Part Three, “The Making of African Literature”, extends these questions, taking a closer look at twentieth-century literary institutions in order to investigate the relationship between African literature and “its multiple book-historical, print-cultural and online/ebook contexts” (6). Literary institutions are scrutinized again, with a particular focus on the literary prize and the publisher. Familiar institutions like Heinemann and the Caine Prize for African Writing come under fresh scrutiny.
Essay after essay in this book raises the difficult question of the relation between politics and literary production. Jack Hogan and Giacomo Macola write of Lozi history and ethnic politics in Zambia; Gori examines the political role of print culture in strengthening Islamic identity and consciousness in Ethiopia; Nourdin Bejjit discusses the links between the “ideological transitions” in James Ngugi’s fiction in the 1960s and his relationship with Heinemann Educational Books. Ruth Bush and Claire Ducournau analyze the Grand prix littéraire de l’Afrique noire (Grand literary prize of Black Africa), arguing that the awarding organization, the Association des écrivains de langue française (Association of Writers in French; ADELF), has sought to move beyond its Parisian base, but the political weight of its financial backing confirms that its “goals and strategies have been bound up with the politics of French cultural hegemony” (217–218). Shamil Jeppie offers a fascinating account of book history in Timbuktu from the early twentieth century to the present, finding that difficult political conditions did not stop the reading, writing, copying and collecting of books, but in some cases actually opened up opportunities to become more engaged in these activities. Elizabeth le Roux takes a critical look at the politics of academic publishing through an examination of South Africa’s oldest university press, Witwatersrand University Press (WUP). Le Roux questions its frequent association with oppositional or anti-apartheid publishing, arguing that WUP’s publications suggest that the press was “far more acquiescent towards apartheid policies” (176), partly because it operated within the constraints of a publicly funded institution of higher education, and partly because it did not resist the government’s censorship regime (192).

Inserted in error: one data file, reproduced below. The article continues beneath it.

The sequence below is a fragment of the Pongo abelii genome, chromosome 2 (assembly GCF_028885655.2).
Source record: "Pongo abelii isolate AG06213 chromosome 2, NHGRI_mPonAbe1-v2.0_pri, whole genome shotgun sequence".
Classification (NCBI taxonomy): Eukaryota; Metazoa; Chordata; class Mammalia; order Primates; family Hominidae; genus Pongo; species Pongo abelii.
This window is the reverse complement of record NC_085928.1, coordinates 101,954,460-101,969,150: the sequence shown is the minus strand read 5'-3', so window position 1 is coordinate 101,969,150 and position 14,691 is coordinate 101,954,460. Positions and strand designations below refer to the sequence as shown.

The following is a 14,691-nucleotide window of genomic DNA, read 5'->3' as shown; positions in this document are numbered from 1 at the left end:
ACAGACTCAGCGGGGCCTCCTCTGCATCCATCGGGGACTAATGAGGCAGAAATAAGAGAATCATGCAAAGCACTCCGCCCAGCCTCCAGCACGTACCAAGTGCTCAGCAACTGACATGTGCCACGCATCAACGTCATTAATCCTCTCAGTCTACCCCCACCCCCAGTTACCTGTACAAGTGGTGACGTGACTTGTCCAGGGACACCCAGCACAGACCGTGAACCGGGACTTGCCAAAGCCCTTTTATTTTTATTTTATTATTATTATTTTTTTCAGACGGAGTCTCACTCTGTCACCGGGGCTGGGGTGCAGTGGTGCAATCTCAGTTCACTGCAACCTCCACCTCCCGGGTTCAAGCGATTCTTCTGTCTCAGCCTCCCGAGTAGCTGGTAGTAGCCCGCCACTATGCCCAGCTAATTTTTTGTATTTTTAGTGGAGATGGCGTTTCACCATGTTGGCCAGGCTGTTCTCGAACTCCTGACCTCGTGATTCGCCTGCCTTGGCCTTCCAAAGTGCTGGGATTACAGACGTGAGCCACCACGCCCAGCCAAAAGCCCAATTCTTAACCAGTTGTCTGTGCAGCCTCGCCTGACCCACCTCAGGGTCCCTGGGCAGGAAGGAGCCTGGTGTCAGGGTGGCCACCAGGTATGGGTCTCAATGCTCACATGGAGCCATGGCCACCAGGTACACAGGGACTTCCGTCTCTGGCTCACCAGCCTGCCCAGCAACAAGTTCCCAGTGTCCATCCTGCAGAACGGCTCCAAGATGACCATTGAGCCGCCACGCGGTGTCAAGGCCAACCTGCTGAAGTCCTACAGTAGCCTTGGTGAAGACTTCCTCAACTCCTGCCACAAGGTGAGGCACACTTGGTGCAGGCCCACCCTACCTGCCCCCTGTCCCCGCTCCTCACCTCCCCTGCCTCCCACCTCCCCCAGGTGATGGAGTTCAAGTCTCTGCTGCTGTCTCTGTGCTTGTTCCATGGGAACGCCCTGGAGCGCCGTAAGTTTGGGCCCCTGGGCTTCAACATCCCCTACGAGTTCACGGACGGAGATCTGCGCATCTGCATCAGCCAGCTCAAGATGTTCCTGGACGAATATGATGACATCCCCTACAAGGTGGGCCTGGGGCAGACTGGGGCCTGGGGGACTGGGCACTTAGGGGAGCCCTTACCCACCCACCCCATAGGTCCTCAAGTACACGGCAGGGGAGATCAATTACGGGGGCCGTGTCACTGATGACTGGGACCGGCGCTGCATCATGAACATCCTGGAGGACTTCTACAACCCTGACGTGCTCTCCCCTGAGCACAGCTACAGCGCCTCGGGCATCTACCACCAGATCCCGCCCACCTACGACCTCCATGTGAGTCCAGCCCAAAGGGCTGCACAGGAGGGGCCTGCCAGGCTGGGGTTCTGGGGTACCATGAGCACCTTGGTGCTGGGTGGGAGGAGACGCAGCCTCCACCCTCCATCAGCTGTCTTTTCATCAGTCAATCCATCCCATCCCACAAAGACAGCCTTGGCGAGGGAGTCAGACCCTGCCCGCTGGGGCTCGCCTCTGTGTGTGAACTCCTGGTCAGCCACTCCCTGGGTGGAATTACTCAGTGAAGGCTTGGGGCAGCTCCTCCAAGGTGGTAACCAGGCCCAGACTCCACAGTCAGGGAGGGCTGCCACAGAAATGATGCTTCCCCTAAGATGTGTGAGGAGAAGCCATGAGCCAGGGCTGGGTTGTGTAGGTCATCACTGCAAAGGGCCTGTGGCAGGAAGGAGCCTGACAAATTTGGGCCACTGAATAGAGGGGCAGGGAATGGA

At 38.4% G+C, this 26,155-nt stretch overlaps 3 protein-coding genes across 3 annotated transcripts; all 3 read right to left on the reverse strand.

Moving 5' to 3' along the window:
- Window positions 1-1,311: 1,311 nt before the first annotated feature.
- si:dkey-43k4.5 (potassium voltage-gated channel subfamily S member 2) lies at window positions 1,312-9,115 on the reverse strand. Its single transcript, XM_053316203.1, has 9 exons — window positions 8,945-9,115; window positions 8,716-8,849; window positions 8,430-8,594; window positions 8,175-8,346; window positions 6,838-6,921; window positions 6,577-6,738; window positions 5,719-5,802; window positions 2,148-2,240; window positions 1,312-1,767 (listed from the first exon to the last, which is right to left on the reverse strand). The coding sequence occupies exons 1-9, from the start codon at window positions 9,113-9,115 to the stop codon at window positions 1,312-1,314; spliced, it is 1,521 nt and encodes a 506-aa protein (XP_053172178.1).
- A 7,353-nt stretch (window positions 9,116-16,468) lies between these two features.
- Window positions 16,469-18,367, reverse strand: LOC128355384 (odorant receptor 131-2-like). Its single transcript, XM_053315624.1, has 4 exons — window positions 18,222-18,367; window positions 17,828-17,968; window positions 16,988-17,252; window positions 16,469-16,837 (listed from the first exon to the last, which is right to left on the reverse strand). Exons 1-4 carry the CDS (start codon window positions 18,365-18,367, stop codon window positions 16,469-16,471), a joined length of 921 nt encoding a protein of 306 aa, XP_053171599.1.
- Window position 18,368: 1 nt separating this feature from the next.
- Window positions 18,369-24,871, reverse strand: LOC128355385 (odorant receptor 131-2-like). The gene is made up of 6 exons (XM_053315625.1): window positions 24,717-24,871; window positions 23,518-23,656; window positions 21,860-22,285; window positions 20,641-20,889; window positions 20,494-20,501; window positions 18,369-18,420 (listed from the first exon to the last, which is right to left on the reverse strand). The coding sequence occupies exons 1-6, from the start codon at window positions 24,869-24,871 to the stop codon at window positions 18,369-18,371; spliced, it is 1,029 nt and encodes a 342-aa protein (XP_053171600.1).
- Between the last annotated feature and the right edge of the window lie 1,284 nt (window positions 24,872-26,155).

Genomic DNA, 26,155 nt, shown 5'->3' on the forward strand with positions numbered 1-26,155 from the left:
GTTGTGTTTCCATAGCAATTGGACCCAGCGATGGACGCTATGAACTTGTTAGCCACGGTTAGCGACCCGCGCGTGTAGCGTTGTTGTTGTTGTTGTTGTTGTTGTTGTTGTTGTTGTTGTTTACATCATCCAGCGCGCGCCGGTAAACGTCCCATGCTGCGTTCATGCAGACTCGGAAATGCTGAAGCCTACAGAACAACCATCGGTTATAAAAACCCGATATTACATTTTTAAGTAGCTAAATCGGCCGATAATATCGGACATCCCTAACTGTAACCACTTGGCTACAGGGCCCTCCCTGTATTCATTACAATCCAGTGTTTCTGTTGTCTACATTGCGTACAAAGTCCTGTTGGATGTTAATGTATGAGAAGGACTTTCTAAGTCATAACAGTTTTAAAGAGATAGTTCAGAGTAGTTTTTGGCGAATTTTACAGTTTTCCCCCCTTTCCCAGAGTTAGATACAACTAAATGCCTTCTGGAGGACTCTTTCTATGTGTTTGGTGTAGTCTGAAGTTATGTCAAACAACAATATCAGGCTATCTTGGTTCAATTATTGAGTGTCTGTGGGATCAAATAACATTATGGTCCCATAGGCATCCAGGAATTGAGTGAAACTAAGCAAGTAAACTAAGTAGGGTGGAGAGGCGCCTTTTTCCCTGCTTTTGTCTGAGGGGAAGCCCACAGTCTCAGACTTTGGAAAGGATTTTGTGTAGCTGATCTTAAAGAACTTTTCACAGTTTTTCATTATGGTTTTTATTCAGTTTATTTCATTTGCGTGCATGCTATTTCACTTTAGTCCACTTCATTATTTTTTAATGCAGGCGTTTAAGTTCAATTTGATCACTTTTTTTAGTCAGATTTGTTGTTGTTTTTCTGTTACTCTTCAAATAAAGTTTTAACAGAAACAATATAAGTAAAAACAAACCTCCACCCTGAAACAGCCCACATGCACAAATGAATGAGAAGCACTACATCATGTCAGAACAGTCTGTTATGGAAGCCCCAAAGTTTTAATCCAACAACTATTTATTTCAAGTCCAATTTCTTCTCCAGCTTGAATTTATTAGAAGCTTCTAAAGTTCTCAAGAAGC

There are no simple conclusions to be drawn: the issues are broad and complex, and a book this size can only hope to offer insights. Nevertheless, this is an important volume because it directs our attention to difficult questions, including that of the relationship between socio-historical contexts and literary production. The book will be valuable to the fields of book history and postcolonial studies, not only because it demonstrates the need for new critical approaches to the book in Africa but also for the challenges it poses to the broader discipline of book history.
Rachel Bower, University of Leeds